There are some however who want to see the values carry on going up and up..there are plusses and minuses to this.

There are 2 reasons why I am building a TVR racing car.

1. I like TVR and the giant killing brutal looks
2. I cannot afford a Lola T70

N.




Edited by heightswitch on Friday 2nd December 19:19


Edited by heightswitch on Friday 2nd December 19:27


Edited by heightswitch on Friday 2nd December 19:31

RCK974X

2,521 posts

105 months

Friday 2nd December 2011
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JR said:
... Vixens appear to have shot up in value.
Does this include things like shipping from NZ ?

Have you guys any idea how much a fully restored S3, with some non-standard features, would go for in UK ?

Vixen S3, 1972, New chassis from DG, New bonnet moulding, new doors, TR6 diff, 2.8V6 Efi (Ex Granada) 5 speed type 9 'box, central locking (Cortina 4 locks) , Smiths Gauges, etc,etc. It's got the 5 original wheels too. On original engine mounts, rear has extra tubes for the 'M' series diff carrier (done by DG also) .

I would be very interested in anyone's estimates...If the non-standard lowers the price a bit, I'm still interested.

heightswitch

6,118 posts

206 months

Friday 2nd December 2011
quotequote all
RCK974X said:
Does this include things like shipping from NZ ?

Have you guys any idea how much a fully restored S3, with some non-standard features, would go for in UK ?

Vixen S3, 1972, New chassis from DG, New bonnet moulding, new doors, TR6 diff, 2.8V6 Efi (Ex Granada) 5 speed type 9 'box, central locking (Cortina 4 locks) , Smiths Gauges, etc,etc. It's got the 5 original wheels too. On original engine mounts, rear has extra tubes for the 'M' series diff carrier (done by DG also) .

I would be very interested in anyone's estimates...If the non-standard lowers the price a bit, I'm still interested.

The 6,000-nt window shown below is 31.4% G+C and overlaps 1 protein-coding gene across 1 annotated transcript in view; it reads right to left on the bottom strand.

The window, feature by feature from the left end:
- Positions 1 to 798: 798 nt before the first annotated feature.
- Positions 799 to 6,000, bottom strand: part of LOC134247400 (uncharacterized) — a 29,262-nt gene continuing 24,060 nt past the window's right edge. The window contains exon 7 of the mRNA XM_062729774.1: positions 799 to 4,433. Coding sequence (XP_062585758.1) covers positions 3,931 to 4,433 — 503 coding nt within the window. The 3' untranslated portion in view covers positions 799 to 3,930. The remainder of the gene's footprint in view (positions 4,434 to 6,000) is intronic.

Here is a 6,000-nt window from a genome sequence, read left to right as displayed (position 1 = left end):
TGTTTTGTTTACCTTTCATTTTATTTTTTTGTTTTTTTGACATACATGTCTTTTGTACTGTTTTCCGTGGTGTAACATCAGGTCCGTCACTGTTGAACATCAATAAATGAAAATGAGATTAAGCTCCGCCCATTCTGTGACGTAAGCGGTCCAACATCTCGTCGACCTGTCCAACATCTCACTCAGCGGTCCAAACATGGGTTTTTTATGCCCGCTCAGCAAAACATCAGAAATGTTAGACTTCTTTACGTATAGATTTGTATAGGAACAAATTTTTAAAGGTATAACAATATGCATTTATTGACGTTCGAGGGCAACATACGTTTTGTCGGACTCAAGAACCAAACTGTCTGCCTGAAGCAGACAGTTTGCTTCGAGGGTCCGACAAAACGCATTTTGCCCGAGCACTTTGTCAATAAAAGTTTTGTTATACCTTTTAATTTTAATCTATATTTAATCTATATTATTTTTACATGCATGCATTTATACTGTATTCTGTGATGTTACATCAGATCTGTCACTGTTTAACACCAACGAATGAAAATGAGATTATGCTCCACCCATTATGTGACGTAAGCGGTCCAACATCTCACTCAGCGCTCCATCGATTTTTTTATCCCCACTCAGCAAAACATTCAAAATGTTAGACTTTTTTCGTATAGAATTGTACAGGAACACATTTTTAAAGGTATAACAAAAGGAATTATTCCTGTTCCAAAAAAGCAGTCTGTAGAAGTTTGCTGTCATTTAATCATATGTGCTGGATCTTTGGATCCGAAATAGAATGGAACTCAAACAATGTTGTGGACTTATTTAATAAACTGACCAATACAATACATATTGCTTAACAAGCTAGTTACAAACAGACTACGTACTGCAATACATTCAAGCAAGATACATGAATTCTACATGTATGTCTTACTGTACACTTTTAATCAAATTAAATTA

£2k you have bastardised a lovely classic car with a load of Non std bits!!
whistle
N.

Monkeythree

462 posts

185 months

Friday 2nd December 2011
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Interesting discussion.
To me, Vixens seem to fall into a bit of a wierd "no mans land" on the borders of both the 60's and the 70's with the very 60's (and seemingly highly sought after) Grantura preceding the model and the very 70's (and from what I can tell, not especially sought after) M series succeeding the model. Couple this with a very small population of cars with which to define "the market" and it becomes quite tricky to define the market for any one car, or indeed the Vixen series as a whole.
So, back to the OP's original question of what do Vixen buyers want. Well, the honest answer is that I don't know because I don't have enough experience of this tiny market to know. But from what I can observe, I would say that there is always going to be market for restoration cases. Why? because there are plenty of people who like the idea of a project and are prepared to accept that they not going to get a financial return on the investment they make. Then at the top end, like for any classic car, there seem to be people who wouldn't know how to start a restoration but have the means to pay for one which has already been done and are prepared to pay for someone elses work.
The middle market? Well I think that is where the majority of existing cars are currently in the hands of real enthusiasts. People who love their cars and don't particularly want to part with them (i put myself in this category). To me, it doesn't appear that too many cars change hands within this category. Seems they either get neglected and eventually slip down into "restoration case" or get restored and sold as "premium" or they "soldier on" with the current owner for many many years.